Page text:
Thai Fight has had several stand-out stars such as Saenchai and Buakaw fight on their show. Their talent was exhibited across the world, bolstering the exposure of the eight-limb science.
Since his time at Thai Fight, Deane has gone on to work with several promotions including Super Muay Thai, Kun Lun, Super Champ, Nakornloung Boxing Promotion and others. The emergence of high production promotions has fuelled the sport’s success overseas and rekindled the flame in Thailand.
Now nearly every channel has a promotion. There is more televised muay thai than ever before. Internet streaming and live television have helped push the sport beyond Thai borders.
The growth of the sport was the impetus for Deane to open his own gym, Khongsittha. It is very much a part of the muay thai community and Deane attributes the opening of the gym to the suggestions he got from the muay thai world in Thailand. He asked how he could best contribute to the sport.
“They suggested I start a gym. It was the next step,” he said. “But It had to be my style of gym. I knew how to make a place nice, clean and fun. My brother-in-law Dunk had the tools to figure out the behind-the-scenes stuff, he has a business degree. We planned it out for eight to nine months and then Khongsittha was born.”
The birth of Khongsittha is part of a fitness boom in the country that weds tradition with modernity.
Deane offers a place for regular Thais to work out at while giving the same service as Western fitness centres. Located in the Lat Phrao district of Bangkok, the large gym has two full size rings, showers, large locker rooms and ice baths for sore practitioners.
The gym has several professional fighters including Richi Alvarez and Suedam Khongsittha. They fight regularly at Max Muay Thai and MX Muay Extreme, two well known promotions in Thailand.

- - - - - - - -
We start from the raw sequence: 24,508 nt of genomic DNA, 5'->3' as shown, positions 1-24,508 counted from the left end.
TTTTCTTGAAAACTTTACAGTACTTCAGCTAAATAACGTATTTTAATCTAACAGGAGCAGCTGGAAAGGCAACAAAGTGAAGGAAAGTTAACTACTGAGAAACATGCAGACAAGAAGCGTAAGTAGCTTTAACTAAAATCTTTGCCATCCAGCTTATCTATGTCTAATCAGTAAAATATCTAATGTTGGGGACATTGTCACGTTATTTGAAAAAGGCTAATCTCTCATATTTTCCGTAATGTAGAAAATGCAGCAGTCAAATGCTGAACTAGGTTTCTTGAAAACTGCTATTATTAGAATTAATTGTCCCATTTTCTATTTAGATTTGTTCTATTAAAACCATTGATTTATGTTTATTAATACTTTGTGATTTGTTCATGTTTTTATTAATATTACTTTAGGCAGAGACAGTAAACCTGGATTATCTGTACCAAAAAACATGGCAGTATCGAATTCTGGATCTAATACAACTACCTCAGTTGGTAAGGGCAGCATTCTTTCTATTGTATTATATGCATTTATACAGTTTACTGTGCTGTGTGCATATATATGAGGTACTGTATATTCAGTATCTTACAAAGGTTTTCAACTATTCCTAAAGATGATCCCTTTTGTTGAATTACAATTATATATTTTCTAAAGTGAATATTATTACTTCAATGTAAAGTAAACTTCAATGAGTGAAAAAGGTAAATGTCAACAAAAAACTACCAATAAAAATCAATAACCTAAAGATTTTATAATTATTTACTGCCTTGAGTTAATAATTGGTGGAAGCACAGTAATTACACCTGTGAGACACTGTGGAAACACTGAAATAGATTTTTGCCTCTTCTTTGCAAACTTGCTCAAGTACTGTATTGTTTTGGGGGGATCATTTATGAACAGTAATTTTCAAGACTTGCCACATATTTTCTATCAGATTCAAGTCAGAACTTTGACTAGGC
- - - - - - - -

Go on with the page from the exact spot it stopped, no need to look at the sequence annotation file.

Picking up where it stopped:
“We have a few regular fighters. It proves that we are successful and can produce fighters. Our boxers won two belts in one week,” Deane said.
The bread and butter of the gym is the locals, though. Muay thai is undergoing a surge that corresponds with the growth of social media. The creation of new technology has reinvigorated old-style martial arts. It has become more trendy to work out and then take selfies at the gym.
“Fitness in general has kicked off in Thailand. Muay thai is part of that,” Deane said. “You know how much you’re working out. You’re sore the next day. You can see the results.”
The gym has hosted several fly-in camps and specialized seminars. It recently invited the United States Muay Thai Federation to have their youth athletes prepare for the IFMA games.
A Spartan Life
Deane has practised the art of muay thai and spent an extended period training with boxers like Kaew, Yodsanklai, Kem and Narupol. He has recently switched gears to run in the Spartan races. The highintensity obstacle courses are taking Thailand by storm. At minimum, the courses will have 20 to 30 obstacles over a three-mile distance. Whole-body conditioning is required.
He doesn’t train alone. Khongsittha has offered large group training sessions to help get fit for the courses. The Spartan race company has named him as brand ambassador for the country.
It’s not easy to balance the demands of being a celebrity, owning a gym and providing for a family. Juggling those lives through a jet-setting schedule and the need to always be camera-ready would be taxing on anyone. But for small-town boy Matthew Deane, it’s destiny.